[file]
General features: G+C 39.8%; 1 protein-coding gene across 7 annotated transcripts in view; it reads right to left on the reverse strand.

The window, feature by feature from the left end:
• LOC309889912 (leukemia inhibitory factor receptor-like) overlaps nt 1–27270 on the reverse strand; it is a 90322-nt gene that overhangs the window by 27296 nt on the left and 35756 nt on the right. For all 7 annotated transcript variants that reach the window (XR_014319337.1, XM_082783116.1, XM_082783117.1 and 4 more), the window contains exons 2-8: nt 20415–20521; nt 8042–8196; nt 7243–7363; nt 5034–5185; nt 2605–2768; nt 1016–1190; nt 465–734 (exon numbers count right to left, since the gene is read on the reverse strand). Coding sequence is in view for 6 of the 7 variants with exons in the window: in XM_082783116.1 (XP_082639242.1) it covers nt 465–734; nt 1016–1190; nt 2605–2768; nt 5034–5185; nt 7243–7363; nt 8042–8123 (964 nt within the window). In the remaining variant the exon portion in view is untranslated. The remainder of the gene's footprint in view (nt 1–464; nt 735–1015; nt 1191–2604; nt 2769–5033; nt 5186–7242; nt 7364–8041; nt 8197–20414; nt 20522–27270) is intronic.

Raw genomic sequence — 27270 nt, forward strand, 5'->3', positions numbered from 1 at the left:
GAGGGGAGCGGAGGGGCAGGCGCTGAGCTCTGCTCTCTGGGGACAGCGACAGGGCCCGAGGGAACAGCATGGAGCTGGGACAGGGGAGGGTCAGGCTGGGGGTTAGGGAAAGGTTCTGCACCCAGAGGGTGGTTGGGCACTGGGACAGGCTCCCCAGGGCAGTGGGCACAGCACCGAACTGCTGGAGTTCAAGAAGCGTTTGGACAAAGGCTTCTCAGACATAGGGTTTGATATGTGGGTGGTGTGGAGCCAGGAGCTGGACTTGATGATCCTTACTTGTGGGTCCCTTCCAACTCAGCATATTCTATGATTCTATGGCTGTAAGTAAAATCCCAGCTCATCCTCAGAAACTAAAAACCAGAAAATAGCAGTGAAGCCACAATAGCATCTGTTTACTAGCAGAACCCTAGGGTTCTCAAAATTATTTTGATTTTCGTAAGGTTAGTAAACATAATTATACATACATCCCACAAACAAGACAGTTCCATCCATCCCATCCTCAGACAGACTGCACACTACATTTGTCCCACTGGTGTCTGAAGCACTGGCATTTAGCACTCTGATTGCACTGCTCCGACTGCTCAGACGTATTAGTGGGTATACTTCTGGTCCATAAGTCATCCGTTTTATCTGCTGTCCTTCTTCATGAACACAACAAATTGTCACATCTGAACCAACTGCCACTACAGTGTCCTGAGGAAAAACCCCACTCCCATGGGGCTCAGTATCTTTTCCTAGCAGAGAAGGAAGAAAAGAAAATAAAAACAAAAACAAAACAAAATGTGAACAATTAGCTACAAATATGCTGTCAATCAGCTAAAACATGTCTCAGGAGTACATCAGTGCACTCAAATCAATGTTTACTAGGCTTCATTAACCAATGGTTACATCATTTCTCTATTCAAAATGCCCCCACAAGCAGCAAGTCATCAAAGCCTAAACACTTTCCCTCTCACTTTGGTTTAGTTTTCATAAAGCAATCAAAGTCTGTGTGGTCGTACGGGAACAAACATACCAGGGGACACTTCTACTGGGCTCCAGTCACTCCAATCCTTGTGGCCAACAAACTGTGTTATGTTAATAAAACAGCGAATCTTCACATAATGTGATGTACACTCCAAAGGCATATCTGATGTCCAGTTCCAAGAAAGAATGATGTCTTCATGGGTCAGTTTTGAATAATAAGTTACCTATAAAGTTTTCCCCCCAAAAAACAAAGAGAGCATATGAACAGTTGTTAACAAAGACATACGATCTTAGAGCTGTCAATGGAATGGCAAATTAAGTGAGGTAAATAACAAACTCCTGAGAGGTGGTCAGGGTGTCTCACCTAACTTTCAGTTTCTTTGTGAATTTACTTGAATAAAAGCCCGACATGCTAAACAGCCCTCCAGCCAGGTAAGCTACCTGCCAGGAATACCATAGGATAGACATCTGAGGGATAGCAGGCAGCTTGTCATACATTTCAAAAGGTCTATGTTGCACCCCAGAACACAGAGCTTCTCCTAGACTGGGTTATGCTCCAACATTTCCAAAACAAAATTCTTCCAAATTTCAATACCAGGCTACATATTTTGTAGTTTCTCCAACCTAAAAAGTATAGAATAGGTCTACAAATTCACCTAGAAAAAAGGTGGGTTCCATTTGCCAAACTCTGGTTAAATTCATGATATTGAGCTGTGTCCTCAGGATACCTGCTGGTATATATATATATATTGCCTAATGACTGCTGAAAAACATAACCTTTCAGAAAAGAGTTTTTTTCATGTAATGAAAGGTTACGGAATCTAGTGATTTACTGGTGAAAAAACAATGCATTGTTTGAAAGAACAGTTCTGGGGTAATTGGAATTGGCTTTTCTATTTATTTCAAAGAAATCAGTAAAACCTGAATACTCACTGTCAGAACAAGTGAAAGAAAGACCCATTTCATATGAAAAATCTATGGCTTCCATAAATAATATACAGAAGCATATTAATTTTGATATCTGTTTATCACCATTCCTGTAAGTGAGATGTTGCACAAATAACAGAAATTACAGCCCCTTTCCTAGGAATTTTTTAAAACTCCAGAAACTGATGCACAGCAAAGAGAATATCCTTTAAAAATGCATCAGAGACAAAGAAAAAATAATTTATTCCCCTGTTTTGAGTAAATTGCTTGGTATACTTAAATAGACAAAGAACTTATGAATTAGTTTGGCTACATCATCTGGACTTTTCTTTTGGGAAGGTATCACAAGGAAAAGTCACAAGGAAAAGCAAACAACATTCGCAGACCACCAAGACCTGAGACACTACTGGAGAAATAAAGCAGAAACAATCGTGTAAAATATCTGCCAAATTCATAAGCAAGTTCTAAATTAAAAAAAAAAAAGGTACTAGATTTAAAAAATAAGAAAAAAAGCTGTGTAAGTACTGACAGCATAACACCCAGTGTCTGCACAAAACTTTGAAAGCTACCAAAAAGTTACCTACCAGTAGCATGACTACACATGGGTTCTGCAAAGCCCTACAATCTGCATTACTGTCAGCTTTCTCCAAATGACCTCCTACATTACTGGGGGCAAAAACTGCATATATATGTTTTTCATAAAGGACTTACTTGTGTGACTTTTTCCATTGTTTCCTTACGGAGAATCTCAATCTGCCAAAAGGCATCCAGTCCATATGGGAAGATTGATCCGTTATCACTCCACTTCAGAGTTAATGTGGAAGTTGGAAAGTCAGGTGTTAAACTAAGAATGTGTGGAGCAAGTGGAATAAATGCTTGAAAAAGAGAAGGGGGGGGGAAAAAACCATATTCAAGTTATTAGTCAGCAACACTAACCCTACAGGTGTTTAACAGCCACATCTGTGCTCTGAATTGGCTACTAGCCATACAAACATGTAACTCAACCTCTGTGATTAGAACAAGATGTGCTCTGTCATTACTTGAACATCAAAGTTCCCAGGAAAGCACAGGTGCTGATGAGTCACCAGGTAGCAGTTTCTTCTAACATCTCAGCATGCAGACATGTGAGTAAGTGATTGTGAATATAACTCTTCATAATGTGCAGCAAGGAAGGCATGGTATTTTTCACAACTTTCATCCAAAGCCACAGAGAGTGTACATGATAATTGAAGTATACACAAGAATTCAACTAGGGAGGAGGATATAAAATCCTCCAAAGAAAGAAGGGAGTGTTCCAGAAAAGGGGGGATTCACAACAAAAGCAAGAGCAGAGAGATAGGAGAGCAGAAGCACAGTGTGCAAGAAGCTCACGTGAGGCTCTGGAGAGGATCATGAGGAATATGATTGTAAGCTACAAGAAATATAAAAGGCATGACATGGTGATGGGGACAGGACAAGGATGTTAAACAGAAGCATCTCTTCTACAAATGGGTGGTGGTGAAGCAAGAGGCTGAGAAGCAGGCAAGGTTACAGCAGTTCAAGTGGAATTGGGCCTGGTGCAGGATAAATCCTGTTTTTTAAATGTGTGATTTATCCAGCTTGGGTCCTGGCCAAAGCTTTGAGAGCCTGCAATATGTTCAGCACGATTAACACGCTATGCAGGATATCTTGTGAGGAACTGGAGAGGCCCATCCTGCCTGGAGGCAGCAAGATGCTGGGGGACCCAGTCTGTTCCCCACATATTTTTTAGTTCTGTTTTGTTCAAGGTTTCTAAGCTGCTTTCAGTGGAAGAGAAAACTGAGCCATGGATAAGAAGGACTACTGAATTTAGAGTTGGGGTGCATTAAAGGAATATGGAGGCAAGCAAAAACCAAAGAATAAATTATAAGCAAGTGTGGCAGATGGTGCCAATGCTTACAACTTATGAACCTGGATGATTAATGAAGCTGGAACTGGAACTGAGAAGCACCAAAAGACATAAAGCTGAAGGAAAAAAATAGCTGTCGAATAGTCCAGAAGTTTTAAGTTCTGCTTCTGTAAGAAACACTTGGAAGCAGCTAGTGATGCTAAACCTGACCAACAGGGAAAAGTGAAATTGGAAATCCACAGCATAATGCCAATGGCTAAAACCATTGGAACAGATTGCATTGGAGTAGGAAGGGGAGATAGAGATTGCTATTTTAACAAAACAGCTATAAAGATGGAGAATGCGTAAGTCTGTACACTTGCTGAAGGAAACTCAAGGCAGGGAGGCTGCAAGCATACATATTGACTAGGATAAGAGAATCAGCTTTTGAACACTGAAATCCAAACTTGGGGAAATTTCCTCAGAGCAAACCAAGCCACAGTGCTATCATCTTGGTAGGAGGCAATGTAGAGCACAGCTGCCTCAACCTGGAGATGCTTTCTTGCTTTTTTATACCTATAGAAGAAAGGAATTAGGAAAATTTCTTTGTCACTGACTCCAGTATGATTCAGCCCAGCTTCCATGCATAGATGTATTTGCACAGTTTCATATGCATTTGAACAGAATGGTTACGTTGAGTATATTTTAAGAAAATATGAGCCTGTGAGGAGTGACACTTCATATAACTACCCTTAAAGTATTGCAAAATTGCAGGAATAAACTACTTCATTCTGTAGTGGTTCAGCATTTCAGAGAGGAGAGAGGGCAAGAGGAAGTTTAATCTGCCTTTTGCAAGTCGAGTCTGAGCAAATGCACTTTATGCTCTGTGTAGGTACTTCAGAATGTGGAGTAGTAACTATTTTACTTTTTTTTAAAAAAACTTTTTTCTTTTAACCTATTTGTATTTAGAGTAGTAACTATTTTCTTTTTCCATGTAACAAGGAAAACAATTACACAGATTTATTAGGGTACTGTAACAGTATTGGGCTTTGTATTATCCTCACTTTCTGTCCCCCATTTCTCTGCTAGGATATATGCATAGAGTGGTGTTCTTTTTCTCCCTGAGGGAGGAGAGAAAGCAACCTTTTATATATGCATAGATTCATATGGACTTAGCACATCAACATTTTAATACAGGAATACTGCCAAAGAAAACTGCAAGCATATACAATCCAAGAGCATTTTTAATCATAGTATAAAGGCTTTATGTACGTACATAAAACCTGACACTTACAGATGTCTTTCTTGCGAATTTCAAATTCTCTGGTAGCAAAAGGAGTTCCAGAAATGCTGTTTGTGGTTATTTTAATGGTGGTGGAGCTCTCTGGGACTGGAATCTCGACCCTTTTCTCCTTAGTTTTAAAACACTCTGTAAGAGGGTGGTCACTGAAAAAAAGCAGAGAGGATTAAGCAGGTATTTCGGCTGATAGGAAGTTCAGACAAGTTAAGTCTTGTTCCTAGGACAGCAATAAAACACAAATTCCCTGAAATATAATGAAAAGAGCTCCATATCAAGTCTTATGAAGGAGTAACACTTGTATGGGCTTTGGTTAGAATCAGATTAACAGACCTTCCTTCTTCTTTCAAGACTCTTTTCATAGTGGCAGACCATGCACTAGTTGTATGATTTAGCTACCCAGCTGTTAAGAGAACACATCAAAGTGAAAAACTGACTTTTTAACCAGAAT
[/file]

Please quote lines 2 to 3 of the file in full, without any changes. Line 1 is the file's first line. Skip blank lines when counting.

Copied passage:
The window, feature by feature from the left end:
• LOC309889912 (leukemia inhibitory factor receptor-like) overlaps nt 1–27270 on the reverse strand; it is a 90322-nt gene that overhangs the window by 27296 nt on the left and 35756 nt on the right. For all 7 annotated transcript variants that reach the window (XR_014319337.1, XM_082783116.1, XM_082783117.1 and 4 more), the window contains exons 2-8: nt 20415–20521; nt 8042–8196; nt 7243–7363; nt 5034–5185; nt 2605–2768; nt 1016–1190; nt 465–734 (exon numbers count right to left, since the gene is read on the reverse strand). Coding sequence is in view for 6 of the 7 variants with exons in the window: in XM_082783116.1 (XP_082639242.1) it covers nt 465–734; nt 1016–1190; nt 2605–2768; nt 5034–5185; nt 7243–7363; nt 8042–8123 (964 nt within the window). In the remaining variant the exon portion in view is untranslated. The remainder of the gene's footprint in view (nt 1–464; nt 735–1015; nt 1191–2604; nt 2769–5033; nt 5186–7242; nt 7364–8041; nt 8197–20414; nt 20522–27270) is intronic.